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A native of Kazakhstan this dandelion has a special property it produces a form of natural rubber An EU program aims to make use of the plant as a rubber source and tire makers including Mitas are experimenting Mitas expects to test a prototype in 2015
<p>A native of Kazakhstan, this dandelion has a special property, it produces a form of natural rubber. An EU program aims to make use of the plant as a rubber source and tire makers, including Mitas, are experimenting. Mitas expects to test a prototype in 2015.</p>

Tire maker finds new use for dandelion

I'll admit as a city dweller I'm a 'green grass' kind of guy. Just like no farmer wants to see a weed popping above the canopy of a soybean field, I abhor the bright yellow flowers appearing in my lawn. And I'm pretty tough on them using properly applied herbicide technologies (usually be a custom applicator - okay, a lawn service) to take care of the weed.

I may have to rethink my feelings about dandelions. The folks at Mitas, the Czech-based tire company, which also makes tires in Charles City, Iowa - announced it is planning to test a tire next year that uses rubber extracted from a dandelion. To be specific it is Taraxacum koksaghyz - a Kazakh dandelion. While the name is the same as that troublesome weed that plagues my Minnesota yard, it's definitely only a distant cousin. Yet it may bring some new respect for dandelions too.

The Kazakh dandelion produces rubber, and a group in the EU wants to cultivate it and find new uses for it, including tires. For Mitas, that means farm tires.

The plant was discovered in Kazakhstan back in 1932 according to Wikipedia and is native to that region. It's known for its ability to produce rubber. In fact the term koksaghyz is derived from native Kazakh to be kok - which means plant, and saghyz which means rubber, or gum. Again, I'm relying on Wikipedia here, so there may be some fine-tuning of that information.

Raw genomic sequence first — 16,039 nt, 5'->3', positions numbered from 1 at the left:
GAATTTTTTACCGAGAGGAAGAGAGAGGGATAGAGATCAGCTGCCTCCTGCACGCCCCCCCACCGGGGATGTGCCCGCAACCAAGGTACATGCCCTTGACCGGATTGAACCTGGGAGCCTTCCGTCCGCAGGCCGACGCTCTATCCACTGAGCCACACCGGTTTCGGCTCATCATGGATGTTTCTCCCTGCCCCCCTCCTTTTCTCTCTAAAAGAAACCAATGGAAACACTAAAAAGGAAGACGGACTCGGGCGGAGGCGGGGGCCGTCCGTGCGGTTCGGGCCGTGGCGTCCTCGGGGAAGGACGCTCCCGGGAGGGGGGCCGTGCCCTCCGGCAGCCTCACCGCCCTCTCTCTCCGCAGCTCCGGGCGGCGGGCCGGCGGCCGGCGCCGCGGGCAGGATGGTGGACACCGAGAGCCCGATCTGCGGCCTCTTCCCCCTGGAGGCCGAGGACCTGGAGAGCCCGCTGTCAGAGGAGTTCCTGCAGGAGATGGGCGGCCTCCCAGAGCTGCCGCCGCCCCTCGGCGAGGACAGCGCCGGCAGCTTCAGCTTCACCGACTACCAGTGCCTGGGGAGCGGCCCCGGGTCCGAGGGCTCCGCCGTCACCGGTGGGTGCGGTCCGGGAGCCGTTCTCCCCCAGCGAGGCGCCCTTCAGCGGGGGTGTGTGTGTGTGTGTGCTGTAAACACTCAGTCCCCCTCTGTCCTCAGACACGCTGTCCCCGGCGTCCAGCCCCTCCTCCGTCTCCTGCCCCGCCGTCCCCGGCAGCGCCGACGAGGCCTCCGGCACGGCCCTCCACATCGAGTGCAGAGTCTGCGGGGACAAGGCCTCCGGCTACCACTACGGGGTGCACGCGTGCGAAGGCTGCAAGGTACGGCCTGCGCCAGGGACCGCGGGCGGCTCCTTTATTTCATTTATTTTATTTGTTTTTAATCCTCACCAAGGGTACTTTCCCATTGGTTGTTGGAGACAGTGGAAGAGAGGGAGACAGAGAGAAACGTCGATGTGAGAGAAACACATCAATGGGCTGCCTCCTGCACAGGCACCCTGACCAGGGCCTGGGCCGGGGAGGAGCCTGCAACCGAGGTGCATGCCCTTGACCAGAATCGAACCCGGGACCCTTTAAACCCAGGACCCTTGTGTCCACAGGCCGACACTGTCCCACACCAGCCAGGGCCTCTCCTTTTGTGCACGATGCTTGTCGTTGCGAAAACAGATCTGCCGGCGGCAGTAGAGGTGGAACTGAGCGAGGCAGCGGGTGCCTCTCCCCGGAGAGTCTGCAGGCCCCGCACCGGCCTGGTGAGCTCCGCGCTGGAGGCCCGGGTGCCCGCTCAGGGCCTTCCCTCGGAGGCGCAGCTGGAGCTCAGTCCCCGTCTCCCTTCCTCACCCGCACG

However, the plant is a raw-product producer of a form of rubber that may have more uses. Mitas announced it will test a tire that will use material from the flower along with rubber tree latex in a compound for agricultural tires. According to the press release, the goal is to have the first prototype of the dandelion tire during 2015.

Why dandelion? According to a media release announcing the prototype, Andrew Mabin, Mitas' sales and marketing director says: "We are examining different ways to use natural and renewable materials to produce our tires. Our research and development department is actively seeking new ways to improve our manufacturing process which includes researching new raw materials or substitutes."

The company is one of several tire manufacturers exploring the use of Kazakh dandelion for its rubber, he adds.

Mitas is involved with Drive4EU which aims to cultivate the dandelion to "enable the EU to become less dependent on the import of natural rubber…" according to a website dedicated to the program. As a participant, Mitas is currently involved in researching use of the dandelion.

Of course, this time of year talk of turning crops into new uses always brings up a memory that scene in "It's a Wonderful Life" where George Bailey's friend discusses building a plant to turn soybeans into plastic - so-so video link here to spark your memory.

Now it took some time, but U.S. manufacturers are using soy-based oil as part of the process to make plastic and rubber products. Whether you're talking materials in Ford vehicles or rubber in farm tires (Bridgestone is working with soy-based materials for tires)

The ag industry is always looking for ways to enhance markets for products we raise. Ethanol has been a boon for corn (and no, it doesn't raise food prices). Biodiesel will be good for soy oil use (remember the price of soybeans right now is based on meal, and the oil was often an afterthought - that could change). If the tire industry can cultivate a dandelion and manage natural rubber use, that's interesting too.

As we look toward 2015, it appears we'll see a lot of technology put to use in new ways. We're the site to keep up with that, so subscribe to our e-newsletter and check out the site often for the latest in farm technology. And you can join a conversation about technology by visiting our forum at

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